comparability):
     The Table 1 AAF is used for a unit occupied by a new 
family since the last annual contract anniversary.
     The Table 2 AAF is used for a unit occupied by the same 
family as at the time of the last annual contract anniversary.

Category 2: Section 8 Loan Management Program (24 CFR Part 886, Subpart 
A) and Property Disposition Program (24 CFR Part 886, Subpart C)

    At this time Category 2 programs are not subject to comparability. 
(Comparability will again apply if HUD establishes regulations for 
conducting comparability studies under 42 U.S.C. 1437f(c)(2)(C).)
    The applicable AAF is determined as follows:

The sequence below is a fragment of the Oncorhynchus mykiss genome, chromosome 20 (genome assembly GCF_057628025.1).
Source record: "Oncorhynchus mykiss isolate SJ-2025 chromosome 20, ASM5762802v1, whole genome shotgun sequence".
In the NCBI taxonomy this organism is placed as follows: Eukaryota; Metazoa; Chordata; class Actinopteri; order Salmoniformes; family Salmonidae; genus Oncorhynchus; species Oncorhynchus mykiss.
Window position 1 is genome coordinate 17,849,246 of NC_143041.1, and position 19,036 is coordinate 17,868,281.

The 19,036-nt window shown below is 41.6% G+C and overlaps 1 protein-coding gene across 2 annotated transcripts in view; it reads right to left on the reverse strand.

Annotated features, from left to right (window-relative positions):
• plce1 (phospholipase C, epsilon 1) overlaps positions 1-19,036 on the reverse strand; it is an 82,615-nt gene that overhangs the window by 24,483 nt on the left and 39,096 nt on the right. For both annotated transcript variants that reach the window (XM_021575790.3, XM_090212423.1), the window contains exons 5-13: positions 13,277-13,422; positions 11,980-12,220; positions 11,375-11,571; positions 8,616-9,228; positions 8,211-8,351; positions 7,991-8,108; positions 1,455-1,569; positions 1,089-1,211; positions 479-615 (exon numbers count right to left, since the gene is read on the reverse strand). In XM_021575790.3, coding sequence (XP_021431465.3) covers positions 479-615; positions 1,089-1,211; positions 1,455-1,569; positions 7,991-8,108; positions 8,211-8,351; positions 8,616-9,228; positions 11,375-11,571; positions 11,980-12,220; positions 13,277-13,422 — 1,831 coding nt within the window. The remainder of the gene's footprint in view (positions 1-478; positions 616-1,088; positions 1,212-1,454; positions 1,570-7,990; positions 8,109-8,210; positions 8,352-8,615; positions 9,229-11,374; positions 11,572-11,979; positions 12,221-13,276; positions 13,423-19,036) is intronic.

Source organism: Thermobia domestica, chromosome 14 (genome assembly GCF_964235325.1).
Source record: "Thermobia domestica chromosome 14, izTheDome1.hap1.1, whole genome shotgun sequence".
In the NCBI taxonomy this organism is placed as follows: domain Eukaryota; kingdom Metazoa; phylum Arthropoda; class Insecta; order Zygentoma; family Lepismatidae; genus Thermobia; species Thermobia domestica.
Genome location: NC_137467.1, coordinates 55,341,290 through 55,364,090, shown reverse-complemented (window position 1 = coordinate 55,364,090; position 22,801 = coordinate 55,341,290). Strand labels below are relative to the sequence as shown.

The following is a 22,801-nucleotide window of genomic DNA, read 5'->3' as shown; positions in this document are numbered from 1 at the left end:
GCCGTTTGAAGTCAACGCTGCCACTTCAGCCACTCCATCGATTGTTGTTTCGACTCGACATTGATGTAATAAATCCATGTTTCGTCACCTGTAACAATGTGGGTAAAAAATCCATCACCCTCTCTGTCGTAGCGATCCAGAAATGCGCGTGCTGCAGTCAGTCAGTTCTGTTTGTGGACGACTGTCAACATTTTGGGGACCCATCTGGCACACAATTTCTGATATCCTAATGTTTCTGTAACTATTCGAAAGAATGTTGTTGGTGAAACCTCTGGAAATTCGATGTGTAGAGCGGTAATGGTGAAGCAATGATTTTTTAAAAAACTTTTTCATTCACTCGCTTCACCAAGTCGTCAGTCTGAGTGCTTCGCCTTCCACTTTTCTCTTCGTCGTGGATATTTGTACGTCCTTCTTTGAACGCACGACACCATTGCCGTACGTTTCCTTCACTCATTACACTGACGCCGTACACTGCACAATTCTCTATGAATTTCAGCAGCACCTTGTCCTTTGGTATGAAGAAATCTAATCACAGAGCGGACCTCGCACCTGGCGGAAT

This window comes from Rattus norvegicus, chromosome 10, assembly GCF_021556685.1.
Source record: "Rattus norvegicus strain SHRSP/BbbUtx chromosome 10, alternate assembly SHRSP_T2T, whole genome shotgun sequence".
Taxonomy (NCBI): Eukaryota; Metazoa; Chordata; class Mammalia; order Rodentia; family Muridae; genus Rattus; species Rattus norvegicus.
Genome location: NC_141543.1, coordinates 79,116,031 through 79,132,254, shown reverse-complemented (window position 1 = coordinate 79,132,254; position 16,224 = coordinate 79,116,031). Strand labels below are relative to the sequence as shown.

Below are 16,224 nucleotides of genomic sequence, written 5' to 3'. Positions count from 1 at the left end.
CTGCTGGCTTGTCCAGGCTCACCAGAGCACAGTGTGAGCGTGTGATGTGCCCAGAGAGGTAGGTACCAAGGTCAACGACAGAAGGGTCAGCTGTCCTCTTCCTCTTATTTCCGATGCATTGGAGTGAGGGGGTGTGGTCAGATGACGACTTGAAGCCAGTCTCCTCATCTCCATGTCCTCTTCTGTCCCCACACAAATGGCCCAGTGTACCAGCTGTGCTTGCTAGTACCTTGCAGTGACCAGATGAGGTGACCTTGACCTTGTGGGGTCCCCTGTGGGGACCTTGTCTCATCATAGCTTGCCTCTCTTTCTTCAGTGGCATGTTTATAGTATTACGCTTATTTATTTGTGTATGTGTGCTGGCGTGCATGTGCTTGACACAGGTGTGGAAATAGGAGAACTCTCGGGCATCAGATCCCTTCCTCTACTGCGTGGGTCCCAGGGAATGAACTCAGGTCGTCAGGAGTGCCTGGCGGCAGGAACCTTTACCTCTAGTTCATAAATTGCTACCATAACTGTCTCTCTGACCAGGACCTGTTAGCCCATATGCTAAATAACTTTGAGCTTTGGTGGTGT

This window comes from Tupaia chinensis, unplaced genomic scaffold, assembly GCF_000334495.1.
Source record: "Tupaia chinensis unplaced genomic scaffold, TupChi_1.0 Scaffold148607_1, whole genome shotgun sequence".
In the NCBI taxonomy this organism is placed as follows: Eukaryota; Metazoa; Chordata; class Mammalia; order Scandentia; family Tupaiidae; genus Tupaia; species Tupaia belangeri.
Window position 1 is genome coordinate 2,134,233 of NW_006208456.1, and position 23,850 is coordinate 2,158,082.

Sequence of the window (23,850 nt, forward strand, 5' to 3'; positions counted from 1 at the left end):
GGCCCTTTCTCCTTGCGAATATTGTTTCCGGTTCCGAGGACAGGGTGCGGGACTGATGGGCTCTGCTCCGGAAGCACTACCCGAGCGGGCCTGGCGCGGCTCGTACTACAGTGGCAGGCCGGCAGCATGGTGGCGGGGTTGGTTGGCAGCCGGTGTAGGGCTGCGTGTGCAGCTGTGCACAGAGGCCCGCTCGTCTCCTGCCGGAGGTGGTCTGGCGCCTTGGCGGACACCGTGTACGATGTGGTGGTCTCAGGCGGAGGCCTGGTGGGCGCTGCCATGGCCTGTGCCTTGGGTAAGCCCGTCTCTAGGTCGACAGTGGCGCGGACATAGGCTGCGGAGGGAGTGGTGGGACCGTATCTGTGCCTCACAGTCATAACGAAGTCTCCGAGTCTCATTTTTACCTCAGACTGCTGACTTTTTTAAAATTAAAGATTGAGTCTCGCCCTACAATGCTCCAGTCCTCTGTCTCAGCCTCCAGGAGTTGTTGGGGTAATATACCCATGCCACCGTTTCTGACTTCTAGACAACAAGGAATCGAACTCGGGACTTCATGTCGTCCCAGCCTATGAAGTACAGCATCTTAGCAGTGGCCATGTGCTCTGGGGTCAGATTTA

The Table 1 AAF is used for a unit occupied by a new 
family since the last annual contract anniversary.
     The Table 2 AAF is used for a unit occupied by the same 
family as at the time of the last annual contract anniversary.

Category 3: Section 8 Project-Based Certificate Program

    The following procedures are used to adjust contract rent for 
outstanding HAP contracts in the Section 8 PBC program:
     The Table 2 AAF is always used. The Table 1 AAF is not 
used.
     The Table 2 AAF is always applied before determining 
comparability (rent reasonableness).
     Comparability always applies. If the comparable rent level 
is lower than the rent to owner (contract rent) as adjusted by 
application of the Table 2 AAF, the comparable rent level will be the 
new rent to owner.
     The new rent to owner will not be reduced below the 
contract rent on the effective date of the HAP contract.